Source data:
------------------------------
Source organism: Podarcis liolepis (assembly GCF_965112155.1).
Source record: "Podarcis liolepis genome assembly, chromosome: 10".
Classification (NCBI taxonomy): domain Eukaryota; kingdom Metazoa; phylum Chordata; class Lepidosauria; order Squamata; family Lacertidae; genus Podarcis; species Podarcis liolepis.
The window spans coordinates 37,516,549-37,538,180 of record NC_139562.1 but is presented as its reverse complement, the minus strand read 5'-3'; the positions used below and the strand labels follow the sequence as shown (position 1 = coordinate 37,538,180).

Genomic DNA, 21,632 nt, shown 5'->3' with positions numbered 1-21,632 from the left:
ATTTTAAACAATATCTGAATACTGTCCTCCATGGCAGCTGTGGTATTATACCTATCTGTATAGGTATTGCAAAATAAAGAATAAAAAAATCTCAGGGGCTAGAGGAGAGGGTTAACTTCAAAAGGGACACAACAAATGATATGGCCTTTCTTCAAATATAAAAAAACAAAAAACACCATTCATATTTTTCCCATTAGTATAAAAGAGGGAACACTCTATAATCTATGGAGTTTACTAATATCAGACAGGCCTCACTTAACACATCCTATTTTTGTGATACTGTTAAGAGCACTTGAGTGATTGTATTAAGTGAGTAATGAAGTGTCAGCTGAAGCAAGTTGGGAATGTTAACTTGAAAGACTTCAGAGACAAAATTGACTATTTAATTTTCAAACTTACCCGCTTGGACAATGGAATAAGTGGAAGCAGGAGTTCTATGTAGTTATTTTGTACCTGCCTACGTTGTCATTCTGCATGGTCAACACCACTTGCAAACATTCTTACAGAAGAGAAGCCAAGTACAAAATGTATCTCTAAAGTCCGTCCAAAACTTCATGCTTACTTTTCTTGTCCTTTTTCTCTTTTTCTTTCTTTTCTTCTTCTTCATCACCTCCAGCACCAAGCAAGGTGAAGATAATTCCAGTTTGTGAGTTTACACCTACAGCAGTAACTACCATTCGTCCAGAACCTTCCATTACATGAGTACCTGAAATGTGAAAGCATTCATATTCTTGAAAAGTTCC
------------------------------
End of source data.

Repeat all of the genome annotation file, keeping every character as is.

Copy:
Source organism: Podarcis liolepis (assembly GCF_965112155.1).
Source record: "Podarcis liolepis genome assembly, chromosome: 10".
Classification (NCBI taxonomy): domain Eukaryota; kingdom Metazoa; phylum Chordata; class Lepidosauria; order Squamata; family Lacertidae; genus Podarcis; species Podarcis liolepis.
The window spans coordinates 37,516,549-37,538,180 of record NC_139562.1 but is presented as its reverse complement, the minus strand read 5'-3'; the positions used below and the strand labels follow the sequence as shown (position 1 = coordinate 37,538,180).

Genomic DNA, 21,632 nt, shown 5'->3' with positions numbered 1-21,632 from the left:
ATTTTAAACAATATCTGAATACTGTCCTCCATGGCAGCTGTGGTATTATACCTATCTGTATAGGTATTGCAAAATAAAGAATAAAAAAATCTCAGGGGCTAGAGGAGAGGGTTAACTTCAAAAGGGACACAACAAATGATATGGCCTTTCTTCAAATATAAAAAAACAAAAAACACCATTCATATTTTTCCCATTAGTATAAAAGAGGGAACACTCTATAATCTATGGAGTTTACTAATATCAGACAGGCCTCACTTAACACATCCTATTTTTGTGATACTGTTAAGAGCACTTGAGTGATTGTATTAAGTGAGTAATGAAGTGTCAGCTGAAGCAAGTTGGGAATGTTAACTTGAAAGACTTCAGAGACAAAATTGACTATTTAATTTTCAAACTTACCCGCTTGGACAATGGAATAAGTGGAAGCAGGAGTTCTATGTAGTTATTTTGTACCTGCCTACGTTGTCATTCTGCATGGTCAACACCACTTGCAAACATTCTTACAGAAGAGAAGCCAAGTACAAAATGTATCTCTAAAGTCCGTCCAAAACTTCATGCTTACTTTTCTTGTCCTTTTTCTCTTTTTCTTTCTTTTCTTCTTCTTCATCACCTCCAGCACCAAGCAAGGTGAAGATAATTCCAGTTTGTGAGTTTACACCTACAGCAGTAACTACCATTCGTCCAGAACCTTCCATTACATGAGTACCTGAAATGTGAAAGCATTCATATTCTTGAAAAGTTCC